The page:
February 28, 2022
by Ankitkumar Suthar, UL cybersecurity analyst, Industrial Control Systems/Operations Technology Group
In all industrial plants, smart field instruments measure critical process parameters such as pressure, temperature, flow, level, voltage and speed, delivering vital real-time data. These instruments fall under Level 0 of the Purdue structural model for industrial control systems (ICS) security, pertaining to physical processes, sensors, supervisory controls, operations and logistics.
While intelligent field instruments make maintenance management easier for end users, they also create huge security and data management challenges.
Spotty change management compromises instrument integrity
Smart instrument data almost always shows inconsistencies across different interfaces such as distributed control systems (DCS), plant asset management systems (PAMS), safety instrumented systems (SIS) and standalone communicators.
Usually, in system design, an application captures the baseline configurations of intelligent field instruments. Nevertheless, instrument testing, installation, commissioning and startup can trigger a change in sensor data configuration, added and deleted instruments or more. Field technicians perform preventive maintenance during the instrument’s life cycle and modify device parameters, typically using a handheld communicator. In these cases, the proper change management logs often do not get captured in the PAMS, DCS, SIS or other control systems. This oversight can compromise smart field instrument integrity.
The wrong information may be passed by looking at one of the information access points (DCS, PAMS, SIS, etc.). Smart instruments that support highway addressable remote transducer (HART)/Fieldbus protocols are most vulnerable to this problem. However, increasing the use of low-cost industrial Internet of Things (IIoT)-connected instruments will only magnify the issue in industrial plants.
Because most plants run thousands of instruments, the lack of comprehensive change management proves to be a larger problem. Additionally, the potential cybersecurity risk increases due to poor asset inventory, outdated or missing instrument firmware information and absent cybersecurity procedures for identifying and mitigating vulnerabilities.
You need more than defense-in-depth
Today’s smart devices such as Foundation Fieldbus (FF) are capable of transferring control from the DCS controller to the transmitter or control valve. For instance, both the FF transmitter and the FF valve positioner have proportional-integral-derivative (PID) function block capability, so the PID function block can be located in either device. This capability makes smart instruments critical in process plants for measuring real-time process data and delivering diagnostic information through alarms and events.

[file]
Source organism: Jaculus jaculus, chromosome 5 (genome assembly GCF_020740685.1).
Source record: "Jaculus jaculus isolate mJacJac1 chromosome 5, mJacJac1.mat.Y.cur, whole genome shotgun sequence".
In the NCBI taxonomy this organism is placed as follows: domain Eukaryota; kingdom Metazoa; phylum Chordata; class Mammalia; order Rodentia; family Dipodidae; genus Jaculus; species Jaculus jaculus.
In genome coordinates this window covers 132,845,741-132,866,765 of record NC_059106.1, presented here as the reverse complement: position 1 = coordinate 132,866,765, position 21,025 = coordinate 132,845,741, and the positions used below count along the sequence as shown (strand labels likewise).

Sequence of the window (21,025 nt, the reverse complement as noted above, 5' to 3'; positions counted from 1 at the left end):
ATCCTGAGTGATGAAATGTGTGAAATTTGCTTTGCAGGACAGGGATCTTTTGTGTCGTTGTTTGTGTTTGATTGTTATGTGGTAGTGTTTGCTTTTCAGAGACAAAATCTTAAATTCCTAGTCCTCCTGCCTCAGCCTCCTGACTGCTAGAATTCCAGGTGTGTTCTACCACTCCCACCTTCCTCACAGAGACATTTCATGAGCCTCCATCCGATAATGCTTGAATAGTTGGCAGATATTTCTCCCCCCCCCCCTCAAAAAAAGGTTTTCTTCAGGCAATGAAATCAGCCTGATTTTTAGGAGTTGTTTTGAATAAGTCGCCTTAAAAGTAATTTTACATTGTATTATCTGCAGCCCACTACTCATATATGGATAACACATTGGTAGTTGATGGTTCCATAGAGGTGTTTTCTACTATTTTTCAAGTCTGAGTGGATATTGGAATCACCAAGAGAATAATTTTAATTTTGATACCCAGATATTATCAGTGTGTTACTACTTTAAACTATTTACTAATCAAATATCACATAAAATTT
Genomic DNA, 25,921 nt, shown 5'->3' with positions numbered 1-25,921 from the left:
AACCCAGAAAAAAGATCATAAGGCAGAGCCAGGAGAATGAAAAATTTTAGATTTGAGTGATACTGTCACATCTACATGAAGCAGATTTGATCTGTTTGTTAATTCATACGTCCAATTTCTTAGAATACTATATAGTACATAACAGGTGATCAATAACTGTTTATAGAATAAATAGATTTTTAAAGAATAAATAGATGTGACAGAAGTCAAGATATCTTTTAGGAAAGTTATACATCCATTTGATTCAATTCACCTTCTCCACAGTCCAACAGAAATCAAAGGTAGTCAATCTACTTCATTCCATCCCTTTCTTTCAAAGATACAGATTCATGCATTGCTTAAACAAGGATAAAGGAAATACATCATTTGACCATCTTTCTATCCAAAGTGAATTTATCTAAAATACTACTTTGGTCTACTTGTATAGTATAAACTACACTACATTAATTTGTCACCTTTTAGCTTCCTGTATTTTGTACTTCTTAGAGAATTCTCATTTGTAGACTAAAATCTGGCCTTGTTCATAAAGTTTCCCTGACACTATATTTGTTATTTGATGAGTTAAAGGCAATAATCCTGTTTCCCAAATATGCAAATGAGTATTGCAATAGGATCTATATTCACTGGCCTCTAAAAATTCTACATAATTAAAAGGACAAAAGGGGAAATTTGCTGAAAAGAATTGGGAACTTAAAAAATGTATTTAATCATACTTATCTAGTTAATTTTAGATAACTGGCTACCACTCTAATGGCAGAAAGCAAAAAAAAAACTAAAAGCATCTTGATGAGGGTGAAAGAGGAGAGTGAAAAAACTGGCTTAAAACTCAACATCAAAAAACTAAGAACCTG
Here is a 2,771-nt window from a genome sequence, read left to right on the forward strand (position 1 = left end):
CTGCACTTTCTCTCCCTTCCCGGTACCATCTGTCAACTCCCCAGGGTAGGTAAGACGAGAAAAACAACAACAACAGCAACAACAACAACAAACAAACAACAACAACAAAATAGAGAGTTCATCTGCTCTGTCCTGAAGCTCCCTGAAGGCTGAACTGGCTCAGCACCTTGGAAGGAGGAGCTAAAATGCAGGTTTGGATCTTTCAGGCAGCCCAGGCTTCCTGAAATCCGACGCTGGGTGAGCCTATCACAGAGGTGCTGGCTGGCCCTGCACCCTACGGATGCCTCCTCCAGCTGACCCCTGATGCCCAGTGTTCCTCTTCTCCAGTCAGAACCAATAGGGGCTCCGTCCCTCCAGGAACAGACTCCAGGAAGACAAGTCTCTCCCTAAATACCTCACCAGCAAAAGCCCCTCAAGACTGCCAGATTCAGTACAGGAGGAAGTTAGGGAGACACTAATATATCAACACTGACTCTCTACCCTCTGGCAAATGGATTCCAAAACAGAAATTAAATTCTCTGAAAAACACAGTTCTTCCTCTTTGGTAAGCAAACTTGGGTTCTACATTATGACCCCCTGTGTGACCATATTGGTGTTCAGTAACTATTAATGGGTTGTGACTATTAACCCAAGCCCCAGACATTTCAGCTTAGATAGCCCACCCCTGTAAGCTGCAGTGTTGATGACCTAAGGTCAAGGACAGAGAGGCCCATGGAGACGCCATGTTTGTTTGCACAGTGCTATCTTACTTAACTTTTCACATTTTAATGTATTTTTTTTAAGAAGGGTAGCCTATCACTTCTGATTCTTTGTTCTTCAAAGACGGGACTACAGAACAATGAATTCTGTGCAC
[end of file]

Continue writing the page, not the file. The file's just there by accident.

Increased smart instrument functionality goes hand in hand with an increase in attack surface. A Level 0 device risk assessment would reveal that reliance on defense-in-depth security alone proves insufficient. To address this challenge, you have two options:
The IEC 62443 standard offers a systemic, practical approach that organizations can use to secure industrial automation and control systems (IACS). It helps ensure that cybersecurity is embedded in the system and provides guidelines for personnel safety. IEC 62443-3-3 and IEC 62443-4-2 specifically identify system security requirements for asset inventory of all IACS components, including smart instruments. The standard also requires that change management duties in the work process be segregated, eliminating the main problem for smart instruments. IEC 62443-4-1 provides the product security development life cycle requirements for IACS components, and IEC 62443-4-2 provides the technical security requirements for IACS components.
Securing smart field instruments in your industrial plant will prove vital. As stated in IEC 62443-3-1, an attack on a control system could take the form of one or more field instruments being spoofed, inducing an equipment shutdown.
Every industrial plant should have standard operating procedures in place to help ensure Level 0 device security and smart instrument integrity.